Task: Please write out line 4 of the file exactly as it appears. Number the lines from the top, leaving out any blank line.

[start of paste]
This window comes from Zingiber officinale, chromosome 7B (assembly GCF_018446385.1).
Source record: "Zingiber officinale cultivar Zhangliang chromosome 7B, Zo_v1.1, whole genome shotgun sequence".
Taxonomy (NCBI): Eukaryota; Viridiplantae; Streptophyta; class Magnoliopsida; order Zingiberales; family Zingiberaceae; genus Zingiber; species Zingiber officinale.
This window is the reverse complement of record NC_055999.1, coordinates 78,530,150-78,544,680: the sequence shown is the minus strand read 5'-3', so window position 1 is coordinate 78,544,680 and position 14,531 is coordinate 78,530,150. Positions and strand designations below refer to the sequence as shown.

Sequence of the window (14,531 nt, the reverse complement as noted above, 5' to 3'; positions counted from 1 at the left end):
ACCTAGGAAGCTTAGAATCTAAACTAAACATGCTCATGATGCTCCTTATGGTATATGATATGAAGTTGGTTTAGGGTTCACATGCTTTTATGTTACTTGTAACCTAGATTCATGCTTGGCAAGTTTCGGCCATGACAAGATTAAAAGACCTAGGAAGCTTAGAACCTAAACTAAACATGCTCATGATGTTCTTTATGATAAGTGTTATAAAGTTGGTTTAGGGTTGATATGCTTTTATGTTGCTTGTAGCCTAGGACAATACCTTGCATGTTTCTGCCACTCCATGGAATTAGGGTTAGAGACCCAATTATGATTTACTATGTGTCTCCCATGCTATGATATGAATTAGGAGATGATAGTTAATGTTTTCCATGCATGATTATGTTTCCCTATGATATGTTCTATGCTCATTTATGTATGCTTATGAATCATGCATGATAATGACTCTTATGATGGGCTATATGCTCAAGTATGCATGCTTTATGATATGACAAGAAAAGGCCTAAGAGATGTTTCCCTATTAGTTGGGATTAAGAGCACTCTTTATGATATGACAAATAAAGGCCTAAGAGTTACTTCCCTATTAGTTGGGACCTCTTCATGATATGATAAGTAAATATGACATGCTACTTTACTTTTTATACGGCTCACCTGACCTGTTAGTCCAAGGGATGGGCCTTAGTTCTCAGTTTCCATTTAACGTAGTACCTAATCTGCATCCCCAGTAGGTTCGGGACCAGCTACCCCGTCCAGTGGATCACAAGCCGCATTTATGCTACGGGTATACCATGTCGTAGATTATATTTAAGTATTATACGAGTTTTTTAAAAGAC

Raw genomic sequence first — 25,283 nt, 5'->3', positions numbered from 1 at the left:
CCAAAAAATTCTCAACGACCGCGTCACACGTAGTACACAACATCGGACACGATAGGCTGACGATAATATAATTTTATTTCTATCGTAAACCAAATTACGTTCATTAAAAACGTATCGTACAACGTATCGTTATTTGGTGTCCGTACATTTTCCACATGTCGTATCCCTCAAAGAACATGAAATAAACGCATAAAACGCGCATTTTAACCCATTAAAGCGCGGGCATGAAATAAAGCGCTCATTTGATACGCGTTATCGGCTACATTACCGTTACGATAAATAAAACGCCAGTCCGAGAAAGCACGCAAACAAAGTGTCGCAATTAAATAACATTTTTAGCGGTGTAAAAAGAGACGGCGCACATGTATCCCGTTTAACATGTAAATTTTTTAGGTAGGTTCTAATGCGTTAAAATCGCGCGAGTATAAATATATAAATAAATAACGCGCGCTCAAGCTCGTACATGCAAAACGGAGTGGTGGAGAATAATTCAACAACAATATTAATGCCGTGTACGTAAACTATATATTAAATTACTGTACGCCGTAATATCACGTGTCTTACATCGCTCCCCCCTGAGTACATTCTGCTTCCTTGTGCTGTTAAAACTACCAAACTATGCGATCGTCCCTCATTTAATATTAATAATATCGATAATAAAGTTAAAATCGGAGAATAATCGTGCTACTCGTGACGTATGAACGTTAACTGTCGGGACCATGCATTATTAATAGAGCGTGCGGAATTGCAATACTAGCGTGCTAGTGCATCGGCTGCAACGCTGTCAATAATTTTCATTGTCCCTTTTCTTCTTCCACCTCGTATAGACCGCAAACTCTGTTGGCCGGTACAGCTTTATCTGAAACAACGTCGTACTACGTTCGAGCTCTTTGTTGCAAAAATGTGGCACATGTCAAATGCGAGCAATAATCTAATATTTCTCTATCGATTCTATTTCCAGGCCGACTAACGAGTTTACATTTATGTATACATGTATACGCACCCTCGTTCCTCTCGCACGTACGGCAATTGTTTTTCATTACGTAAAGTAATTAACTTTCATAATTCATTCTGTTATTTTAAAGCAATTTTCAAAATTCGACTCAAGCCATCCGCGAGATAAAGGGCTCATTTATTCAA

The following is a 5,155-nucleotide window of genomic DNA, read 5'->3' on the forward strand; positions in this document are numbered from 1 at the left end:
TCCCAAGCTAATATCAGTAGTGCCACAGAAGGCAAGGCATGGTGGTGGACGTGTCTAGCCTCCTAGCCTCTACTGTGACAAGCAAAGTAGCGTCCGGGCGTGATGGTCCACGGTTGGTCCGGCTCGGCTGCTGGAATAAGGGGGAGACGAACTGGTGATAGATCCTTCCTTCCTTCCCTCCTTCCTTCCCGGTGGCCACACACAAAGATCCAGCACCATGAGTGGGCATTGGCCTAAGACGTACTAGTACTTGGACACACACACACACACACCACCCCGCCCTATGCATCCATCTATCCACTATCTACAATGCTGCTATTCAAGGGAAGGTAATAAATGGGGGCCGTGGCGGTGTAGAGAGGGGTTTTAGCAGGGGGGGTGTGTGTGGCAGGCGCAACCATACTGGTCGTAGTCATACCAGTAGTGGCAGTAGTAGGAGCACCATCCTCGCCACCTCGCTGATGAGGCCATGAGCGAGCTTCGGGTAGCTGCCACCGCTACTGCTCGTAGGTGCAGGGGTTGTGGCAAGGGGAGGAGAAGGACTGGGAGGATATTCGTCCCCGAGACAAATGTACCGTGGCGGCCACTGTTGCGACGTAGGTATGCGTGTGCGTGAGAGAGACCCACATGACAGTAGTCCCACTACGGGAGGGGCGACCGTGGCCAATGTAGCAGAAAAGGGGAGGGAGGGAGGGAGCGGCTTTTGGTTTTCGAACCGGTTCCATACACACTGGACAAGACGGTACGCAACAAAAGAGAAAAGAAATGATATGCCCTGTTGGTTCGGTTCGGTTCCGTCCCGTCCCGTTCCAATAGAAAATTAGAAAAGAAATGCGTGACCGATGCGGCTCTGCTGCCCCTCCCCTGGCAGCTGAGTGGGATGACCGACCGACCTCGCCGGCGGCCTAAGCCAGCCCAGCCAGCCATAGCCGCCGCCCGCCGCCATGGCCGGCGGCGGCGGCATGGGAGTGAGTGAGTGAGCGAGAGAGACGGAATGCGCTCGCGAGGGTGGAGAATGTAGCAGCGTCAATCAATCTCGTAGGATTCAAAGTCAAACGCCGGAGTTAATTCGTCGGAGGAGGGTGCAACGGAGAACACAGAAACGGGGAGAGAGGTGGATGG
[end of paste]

This window is the reverse complement of record NC_055999.1, coordinates 78,530,150-78,544,680: the sequence shown is the minus strand read 5'-3', so window position 1 is coordinate 78,544,680 and position 14,531 is coordinate 78,530,150. Positions and strand designations below refer to the sequence as shown.